The corruption has been hissing in such a way that it has started challenging very fabric of our democracy. If this menace is not bridled and checked, the people of Republic of India will loose faith in one of the best democracies in the world and will turn to other means. Now, citizens of our country are more interested in corruption free administration than they are in democracy.

There are tales of woe from the people affected by the rampant corruption which have not been heeded by the concerned let alone redressing them. The intellect and the public spirited citizens have almost started to give up their efforts to check the corruption as they feel that it has gone out of proportions and almost impossible task to have a go at it. Such frustration is not encouraging and good for democracy as a whole. Some non governmental organizations should have to instill a ray of hope in to them, so that their crusade against the corruption will not be eroded and diluted.

The best way to arm the investigating agencies like ACB, CBI, CVC and Lokayukatas in our country is to grant autonomy to them. Right now, they have become mere recommendatory authorities working under clout of the legislature and the executive. These agencies should have complete judicial powers as that of a court of law.

The intellect in our country shall have to see that representatives of people in the country are convinced and talked into introducing necessary and comprehensive bills in their Assemblies or Parliament to empower the already existing investigating agencies with powers necessary to weed out corruption from the public life.

Modus operandi of the corrupt who tasted ill-gotten wealth is that they go all out to protect their ill-gotten assets. In the process, they stoop down to any level including spending part of their ill-gotten money for harassing the persons who try to unearth their graft and threatening them with dire sequences. Every citizen in this country wants to live peacefully and no one likes to take any initiative in the eradication of corruption which in their view involves a lot of risks.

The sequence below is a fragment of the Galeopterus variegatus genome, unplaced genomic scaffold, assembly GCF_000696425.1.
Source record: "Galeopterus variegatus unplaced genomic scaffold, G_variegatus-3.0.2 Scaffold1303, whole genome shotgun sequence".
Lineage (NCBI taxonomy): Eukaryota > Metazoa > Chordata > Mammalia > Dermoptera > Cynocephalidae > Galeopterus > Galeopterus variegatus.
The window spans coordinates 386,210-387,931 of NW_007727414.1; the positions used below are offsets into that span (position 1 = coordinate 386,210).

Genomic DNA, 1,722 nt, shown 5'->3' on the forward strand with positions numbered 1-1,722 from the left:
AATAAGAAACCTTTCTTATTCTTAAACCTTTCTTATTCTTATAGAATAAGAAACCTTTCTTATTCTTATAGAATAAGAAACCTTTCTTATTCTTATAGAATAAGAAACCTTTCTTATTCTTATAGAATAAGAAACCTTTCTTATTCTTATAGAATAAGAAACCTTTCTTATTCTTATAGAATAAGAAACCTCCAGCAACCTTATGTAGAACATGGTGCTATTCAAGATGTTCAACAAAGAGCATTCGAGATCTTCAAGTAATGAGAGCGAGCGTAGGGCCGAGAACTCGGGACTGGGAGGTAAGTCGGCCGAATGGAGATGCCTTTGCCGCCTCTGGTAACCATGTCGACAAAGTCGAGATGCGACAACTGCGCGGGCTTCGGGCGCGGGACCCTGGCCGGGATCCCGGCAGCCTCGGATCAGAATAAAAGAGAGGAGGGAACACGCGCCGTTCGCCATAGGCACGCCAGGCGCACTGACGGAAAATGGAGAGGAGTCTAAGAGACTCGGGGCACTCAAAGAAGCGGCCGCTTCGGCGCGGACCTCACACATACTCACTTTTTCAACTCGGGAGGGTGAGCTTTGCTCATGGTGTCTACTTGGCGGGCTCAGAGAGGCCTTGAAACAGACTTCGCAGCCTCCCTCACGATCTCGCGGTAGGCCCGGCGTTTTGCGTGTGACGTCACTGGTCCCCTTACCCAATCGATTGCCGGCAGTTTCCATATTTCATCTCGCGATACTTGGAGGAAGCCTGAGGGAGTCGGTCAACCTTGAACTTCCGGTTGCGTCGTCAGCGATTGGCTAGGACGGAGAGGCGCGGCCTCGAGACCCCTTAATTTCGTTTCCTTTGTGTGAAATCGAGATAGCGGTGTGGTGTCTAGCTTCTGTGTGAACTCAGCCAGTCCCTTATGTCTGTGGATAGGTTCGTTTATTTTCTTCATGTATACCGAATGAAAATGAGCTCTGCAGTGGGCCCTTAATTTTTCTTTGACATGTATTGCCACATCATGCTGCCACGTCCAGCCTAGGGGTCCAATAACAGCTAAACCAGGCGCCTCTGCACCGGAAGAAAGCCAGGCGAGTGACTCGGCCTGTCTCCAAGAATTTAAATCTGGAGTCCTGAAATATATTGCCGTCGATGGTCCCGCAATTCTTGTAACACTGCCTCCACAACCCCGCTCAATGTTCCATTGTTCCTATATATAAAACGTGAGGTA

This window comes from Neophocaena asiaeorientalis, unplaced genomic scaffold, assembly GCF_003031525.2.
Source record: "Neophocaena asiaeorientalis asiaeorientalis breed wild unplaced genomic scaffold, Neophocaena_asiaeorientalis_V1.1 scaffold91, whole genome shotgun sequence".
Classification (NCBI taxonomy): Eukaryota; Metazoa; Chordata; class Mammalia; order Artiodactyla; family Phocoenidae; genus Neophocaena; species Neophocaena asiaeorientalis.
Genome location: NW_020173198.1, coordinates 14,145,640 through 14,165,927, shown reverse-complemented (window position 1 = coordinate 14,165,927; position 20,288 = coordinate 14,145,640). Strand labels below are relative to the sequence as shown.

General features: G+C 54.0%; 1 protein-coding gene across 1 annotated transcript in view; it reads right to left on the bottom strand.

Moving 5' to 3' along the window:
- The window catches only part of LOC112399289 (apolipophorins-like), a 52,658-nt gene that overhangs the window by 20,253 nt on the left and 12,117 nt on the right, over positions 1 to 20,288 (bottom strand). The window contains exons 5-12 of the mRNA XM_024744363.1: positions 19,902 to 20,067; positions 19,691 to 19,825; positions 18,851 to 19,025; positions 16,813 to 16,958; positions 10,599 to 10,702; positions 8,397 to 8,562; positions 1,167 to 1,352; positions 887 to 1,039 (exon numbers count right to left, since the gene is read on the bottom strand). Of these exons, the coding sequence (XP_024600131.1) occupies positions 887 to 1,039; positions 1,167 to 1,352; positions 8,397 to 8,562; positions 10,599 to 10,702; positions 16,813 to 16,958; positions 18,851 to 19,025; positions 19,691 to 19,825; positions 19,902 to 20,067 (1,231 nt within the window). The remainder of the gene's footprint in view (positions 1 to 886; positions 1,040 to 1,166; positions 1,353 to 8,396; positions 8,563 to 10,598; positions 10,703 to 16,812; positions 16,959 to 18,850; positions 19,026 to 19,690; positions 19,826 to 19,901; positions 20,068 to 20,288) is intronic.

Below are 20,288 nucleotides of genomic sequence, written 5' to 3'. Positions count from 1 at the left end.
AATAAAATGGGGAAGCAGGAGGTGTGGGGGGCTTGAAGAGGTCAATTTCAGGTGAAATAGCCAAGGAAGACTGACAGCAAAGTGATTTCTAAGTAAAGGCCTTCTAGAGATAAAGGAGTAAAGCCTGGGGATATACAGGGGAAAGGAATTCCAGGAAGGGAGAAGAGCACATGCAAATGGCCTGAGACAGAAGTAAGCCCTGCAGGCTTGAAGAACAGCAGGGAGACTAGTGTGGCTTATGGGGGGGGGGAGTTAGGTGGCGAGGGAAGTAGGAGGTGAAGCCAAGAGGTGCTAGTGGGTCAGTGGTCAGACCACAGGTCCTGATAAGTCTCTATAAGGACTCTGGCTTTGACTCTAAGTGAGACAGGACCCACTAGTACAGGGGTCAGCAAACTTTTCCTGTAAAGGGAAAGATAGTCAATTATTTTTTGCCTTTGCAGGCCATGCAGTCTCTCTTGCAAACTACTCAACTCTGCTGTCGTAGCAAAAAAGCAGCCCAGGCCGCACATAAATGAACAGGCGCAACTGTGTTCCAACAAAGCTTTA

The corrupt are more intelligent than any one in this world as they make things upside down with their maneuvering capacity and by camouflaging and misinterpreting the facts and they can talk the investigating authorities in to doing favours to them with ease. No one should be surprised if the corruption becomes fourth defacto wing of our constitution apart from the legislature, executive and the judiciary in the near future. The voices of great persons who raised voices against corruption had been choked. For example, in the state of Andhra Pradesh former vigilance commissioner Sree Ramachnadra Samal in his 56 pages report under caption ’ MY YEARS AS VIGILANCE COMMISSIONER OF ANDHRA PRADESH’ submitted a report on some of the corrupt offices of all India services. But he was dubbed as fanatic and mad. The corrupt launched vilification campaign against him. Till now, the report has not seen the light of the day.

The corrupt have succeeded in anchoring family clubs which consist of persons who encourage corruption and get things done by bribing the bureaucrats and politicians. Now, they would like to extend their activities in to their family trees.

Corruption has become a profession for some of the bureaucrats and politicians in the state of Andhra Pradesh and become a great threat to democracy. As control machinery in is in deep slumber, the state of Andhra Pradesh is hitting records in Corruption. The accumulation of wealth by dishonest bureaucrats particularly from All India Services has been scot-free and increasing as days go by. The control authority in Andhra Pradesh is badly undervaluing the assets of disproportionate assets of the corrupt officials in such way that that they are taking documentary value of assets only at the time of purchase although they have the option of valuating the assets by appropriate authority. Conducting artificial enquiries in to corrupt practices of the dishonest will not serve any purpose and on the other hand a lot of unnecessary expenditure will be incurred to the exchequer of Government of Andhra Pradesh.

I therefore pray that every public spirited citizen of my country be pleased to make efforts to weed out corruption from the public life without fear or favour.

OSURI DEVENDRA PHANIKAR Social worker S.V NILAYAM, OSURI MANSION NARSAPUR-534275 W, G,DT AP Cell-09346610749 Land-08814-274842

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You might Not be the Owner of the Land Registered in your Name – The Land Acquisition Act says so

Do you know a 100 year old Act may deprive you of your property in a couple of days?

The Land Acquisition Act, 1894 gives considerable power to the government to to acquire any land for “public purposes”. The Act is being misused by both State and Central governments to acquire multitude of lands specially in the rural areas in the illusion of development and urbanization.

Purpose of the Act